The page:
Thomas may clean up his toilet habits much earlier on in the narrative than I assumed before reading the book, but the whole novel stinks nonetheless. A house full of dogs and dog mess, terrible boiled food (just the sort that got British cooking its bad old name), stale smoke, fusty mouldering churchyards, not wanting to bring anyone nice home ... Very very effective. These may be middle-class houses but often I remembered the days when I used to do home visits on bad estates and sometimes there would be houses where I'd have to suppress the need to retch, where on leaving I would feel that I and everything I carried was covered in a greasy smelly patina, and I counted the hours till I could go back to my flat and throw everything in the washing machine and myself in the shower.
And such the makes the all the beauty... of fresh air and wonderful views, of love, of friendship, of precious objects, of poetry, of loss, of a better future ... all the lovelier. If you are entertained by such extremes, this is rather a marvellous and all-encompassing book, despite its few faults. (less)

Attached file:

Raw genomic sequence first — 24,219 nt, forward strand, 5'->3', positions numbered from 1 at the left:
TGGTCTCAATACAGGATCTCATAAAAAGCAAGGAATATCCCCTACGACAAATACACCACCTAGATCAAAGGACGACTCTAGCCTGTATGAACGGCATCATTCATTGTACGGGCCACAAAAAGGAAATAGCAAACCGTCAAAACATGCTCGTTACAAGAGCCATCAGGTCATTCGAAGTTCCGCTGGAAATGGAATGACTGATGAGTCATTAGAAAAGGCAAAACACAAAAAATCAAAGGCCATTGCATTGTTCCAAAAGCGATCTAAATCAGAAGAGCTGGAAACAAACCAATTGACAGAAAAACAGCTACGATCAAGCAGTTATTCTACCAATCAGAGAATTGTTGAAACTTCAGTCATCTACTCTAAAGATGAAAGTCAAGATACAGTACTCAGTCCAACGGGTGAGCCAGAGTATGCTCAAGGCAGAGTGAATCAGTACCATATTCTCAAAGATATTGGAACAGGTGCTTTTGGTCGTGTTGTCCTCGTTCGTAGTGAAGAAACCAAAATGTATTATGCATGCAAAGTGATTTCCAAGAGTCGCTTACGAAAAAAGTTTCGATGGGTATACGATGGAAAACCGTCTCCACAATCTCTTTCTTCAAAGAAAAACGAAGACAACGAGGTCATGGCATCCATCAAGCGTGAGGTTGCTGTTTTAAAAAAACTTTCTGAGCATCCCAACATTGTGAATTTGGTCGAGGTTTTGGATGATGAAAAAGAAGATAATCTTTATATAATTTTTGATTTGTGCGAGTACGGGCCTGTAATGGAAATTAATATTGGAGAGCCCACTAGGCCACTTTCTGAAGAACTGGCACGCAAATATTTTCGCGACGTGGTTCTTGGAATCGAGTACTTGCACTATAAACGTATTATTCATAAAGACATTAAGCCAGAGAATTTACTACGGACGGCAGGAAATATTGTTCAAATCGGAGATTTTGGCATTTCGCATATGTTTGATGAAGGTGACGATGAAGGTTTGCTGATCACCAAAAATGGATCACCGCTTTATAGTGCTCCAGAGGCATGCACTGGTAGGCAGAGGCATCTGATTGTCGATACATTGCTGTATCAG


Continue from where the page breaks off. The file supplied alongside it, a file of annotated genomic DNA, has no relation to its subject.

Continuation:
I got into Marie Calloway last year, because of Momus. (If I were 15 years younger it probably would have been the other way round.) The flat style of...moreI got into Marie Calloway last year, because of Momus. (If I were 15 years younger it probably would have been the other way round.) The flat style of the Muumuu House / alt-lit school of internet-focused writers isn't one I especially like. So when I say "got into", I mean I became somewhat fascinated by her, not in the most enjoyable of ways, because she reminded me of aspects of my younger self and because the debate surrounding her, and her responses to it raise some interesting questions.